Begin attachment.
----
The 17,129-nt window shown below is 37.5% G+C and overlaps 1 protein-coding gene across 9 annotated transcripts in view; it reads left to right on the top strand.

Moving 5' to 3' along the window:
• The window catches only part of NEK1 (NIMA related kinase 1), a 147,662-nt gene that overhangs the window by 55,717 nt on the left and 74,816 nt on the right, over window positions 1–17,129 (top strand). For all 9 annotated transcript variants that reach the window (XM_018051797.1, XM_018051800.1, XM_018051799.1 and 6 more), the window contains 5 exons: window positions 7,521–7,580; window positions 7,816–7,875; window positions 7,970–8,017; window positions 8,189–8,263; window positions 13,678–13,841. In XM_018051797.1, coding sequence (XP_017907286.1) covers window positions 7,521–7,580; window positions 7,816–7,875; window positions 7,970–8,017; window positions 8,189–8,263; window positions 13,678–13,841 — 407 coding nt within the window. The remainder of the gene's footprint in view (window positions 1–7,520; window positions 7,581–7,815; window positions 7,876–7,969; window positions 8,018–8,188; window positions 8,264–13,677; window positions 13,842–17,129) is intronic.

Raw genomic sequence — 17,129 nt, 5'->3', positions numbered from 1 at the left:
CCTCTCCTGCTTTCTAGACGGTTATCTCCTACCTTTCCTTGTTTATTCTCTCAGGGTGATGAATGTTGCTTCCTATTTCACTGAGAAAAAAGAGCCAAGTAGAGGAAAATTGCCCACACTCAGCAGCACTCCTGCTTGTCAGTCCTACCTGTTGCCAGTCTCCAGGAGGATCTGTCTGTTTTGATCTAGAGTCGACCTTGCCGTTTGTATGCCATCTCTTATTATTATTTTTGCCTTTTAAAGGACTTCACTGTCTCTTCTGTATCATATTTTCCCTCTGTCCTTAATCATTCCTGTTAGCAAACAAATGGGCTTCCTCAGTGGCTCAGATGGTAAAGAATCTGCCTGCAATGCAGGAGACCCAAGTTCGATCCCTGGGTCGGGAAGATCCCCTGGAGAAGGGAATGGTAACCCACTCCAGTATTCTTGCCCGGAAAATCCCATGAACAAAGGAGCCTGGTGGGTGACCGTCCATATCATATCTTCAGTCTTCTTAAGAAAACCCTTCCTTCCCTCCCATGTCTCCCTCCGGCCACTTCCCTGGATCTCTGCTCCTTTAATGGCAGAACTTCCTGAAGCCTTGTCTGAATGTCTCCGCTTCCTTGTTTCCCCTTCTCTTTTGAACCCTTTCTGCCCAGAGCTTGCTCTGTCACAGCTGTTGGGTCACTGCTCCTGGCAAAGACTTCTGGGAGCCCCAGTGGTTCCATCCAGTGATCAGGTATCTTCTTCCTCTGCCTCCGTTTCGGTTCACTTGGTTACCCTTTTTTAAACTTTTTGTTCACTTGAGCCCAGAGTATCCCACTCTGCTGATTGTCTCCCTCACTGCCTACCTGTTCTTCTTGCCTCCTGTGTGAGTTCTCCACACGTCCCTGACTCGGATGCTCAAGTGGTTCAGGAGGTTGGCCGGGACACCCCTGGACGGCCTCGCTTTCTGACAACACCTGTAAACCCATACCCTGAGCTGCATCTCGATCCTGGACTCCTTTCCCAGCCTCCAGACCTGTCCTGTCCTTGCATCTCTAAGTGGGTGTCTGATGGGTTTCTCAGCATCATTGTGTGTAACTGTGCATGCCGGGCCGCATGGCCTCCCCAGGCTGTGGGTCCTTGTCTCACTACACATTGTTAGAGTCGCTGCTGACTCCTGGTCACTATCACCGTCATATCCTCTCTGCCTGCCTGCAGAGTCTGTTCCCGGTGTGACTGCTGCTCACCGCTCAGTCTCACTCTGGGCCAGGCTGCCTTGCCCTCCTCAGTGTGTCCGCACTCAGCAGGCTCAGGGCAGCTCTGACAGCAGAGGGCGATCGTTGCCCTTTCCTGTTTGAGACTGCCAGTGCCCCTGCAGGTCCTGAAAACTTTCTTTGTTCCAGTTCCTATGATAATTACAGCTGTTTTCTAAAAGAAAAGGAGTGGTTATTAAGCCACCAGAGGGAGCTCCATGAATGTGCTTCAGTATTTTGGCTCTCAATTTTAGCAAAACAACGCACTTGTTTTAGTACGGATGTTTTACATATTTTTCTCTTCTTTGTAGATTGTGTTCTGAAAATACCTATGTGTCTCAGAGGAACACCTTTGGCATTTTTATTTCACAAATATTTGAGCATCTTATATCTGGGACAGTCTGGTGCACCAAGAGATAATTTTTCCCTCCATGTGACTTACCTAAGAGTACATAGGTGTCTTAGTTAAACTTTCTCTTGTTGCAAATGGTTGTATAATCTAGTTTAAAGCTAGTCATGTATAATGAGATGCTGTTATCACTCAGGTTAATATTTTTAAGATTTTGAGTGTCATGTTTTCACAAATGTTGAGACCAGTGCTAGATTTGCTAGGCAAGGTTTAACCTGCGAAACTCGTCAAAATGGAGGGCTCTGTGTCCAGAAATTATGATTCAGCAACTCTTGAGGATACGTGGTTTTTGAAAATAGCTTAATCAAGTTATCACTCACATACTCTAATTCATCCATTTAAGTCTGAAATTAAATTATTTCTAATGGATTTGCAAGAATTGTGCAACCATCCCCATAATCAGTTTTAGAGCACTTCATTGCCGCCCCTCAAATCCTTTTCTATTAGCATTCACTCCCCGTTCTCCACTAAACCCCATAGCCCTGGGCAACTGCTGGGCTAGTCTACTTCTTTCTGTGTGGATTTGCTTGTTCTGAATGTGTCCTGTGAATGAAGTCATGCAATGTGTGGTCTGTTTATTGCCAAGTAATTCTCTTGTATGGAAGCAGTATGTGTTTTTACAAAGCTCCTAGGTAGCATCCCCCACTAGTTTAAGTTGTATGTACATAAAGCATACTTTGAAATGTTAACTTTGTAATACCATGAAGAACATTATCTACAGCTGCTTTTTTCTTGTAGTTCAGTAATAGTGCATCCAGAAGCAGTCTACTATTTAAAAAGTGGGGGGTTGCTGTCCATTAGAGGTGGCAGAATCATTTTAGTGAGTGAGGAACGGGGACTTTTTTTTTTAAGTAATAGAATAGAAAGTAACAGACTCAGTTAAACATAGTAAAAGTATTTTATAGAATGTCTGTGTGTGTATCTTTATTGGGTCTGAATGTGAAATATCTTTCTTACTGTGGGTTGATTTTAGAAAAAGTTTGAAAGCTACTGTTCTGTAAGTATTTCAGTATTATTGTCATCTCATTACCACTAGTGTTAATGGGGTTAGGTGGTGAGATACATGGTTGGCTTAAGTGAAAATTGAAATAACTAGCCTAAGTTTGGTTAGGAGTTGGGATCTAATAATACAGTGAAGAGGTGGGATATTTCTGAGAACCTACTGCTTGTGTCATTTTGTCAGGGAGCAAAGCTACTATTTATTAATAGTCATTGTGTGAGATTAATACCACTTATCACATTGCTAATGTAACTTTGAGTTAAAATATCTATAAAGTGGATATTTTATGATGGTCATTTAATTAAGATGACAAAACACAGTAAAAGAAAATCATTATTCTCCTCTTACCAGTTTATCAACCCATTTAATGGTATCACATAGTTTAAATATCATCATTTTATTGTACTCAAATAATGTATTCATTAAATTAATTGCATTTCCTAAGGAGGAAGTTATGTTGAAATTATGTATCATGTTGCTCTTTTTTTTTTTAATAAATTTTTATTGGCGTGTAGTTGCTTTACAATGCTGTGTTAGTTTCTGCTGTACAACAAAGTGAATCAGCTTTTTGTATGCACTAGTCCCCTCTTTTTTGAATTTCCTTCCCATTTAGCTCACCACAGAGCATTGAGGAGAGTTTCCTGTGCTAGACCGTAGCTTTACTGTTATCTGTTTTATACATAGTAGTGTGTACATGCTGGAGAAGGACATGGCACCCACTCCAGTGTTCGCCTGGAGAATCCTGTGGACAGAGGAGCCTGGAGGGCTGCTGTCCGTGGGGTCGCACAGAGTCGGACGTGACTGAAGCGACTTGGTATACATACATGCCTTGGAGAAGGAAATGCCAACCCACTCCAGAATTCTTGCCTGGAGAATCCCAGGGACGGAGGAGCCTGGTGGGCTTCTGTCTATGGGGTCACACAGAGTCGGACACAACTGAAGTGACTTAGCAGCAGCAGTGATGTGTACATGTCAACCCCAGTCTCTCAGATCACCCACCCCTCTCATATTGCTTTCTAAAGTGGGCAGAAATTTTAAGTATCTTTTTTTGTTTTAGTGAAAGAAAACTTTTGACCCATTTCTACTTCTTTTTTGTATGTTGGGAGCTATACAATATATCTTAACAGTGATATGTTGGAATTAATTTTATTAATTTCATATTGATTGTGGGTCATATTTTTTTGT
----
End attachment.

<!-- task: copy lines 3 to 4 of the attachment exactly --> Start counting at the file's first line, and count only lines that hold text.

• The window catches only part of NEK1 (NIMA related kinase 1), a 147,662-nt gene that overhangs the window by 55,717 nt on the left and 74,816 nt on the right, over window positions 1–17,129 (top strand). For all 9 annotated transcript variants that reach the window (XM_018051797.1, XM_018051800.1, XM_018051799.1 and 6 more), the window contains 5 exons: window positions 7,521–7,580; window positions 7,816–7,875; window positions 7,970–8,017; window positions 8,189–8,263; window positions 13,678–13,841. In XM_018051797.1, coding sequence (XP_017907286.1) covers window positions 7,521–7,580; window positions 7,816–7,875; window positions 7,970–8,017; window positions 8,189–8,263; window positions 13,678–13,841 — 407 coding nt within the window. The remainder of the gene's footprint in view (window positions 1–7,520; window positions 7,581–7,815; window positions 7,876–7,969; window positions 8,018–8,188; window positions 8,264–13,677; window positions 13,842–17,129) is intronic.

Raw genomic sequence — 17,129 nt, 5'->3', positions numbered from 1 at the left: